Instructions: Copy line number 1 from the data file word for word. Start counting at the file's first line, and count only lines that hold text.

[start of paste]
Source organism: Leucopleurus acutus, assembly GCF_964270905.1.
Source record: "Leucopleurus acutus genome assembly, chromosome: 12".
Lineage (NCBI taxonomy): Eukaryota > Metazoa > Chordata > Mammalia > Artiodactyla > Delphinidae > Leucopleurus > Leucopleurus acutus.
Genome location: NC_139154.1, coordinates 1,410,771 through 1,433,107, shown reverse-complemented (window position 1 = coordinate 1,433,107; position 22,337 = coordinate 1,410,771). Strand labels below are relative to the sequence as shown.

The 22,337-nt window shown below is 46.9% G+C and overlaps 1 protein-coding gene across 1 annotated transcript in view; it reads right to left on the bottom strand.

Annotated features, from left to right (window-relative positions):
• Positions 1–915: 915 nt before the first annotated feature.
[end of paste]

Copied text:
Source organism: Leucopleurus acutus, assembly GCF_964270905.1.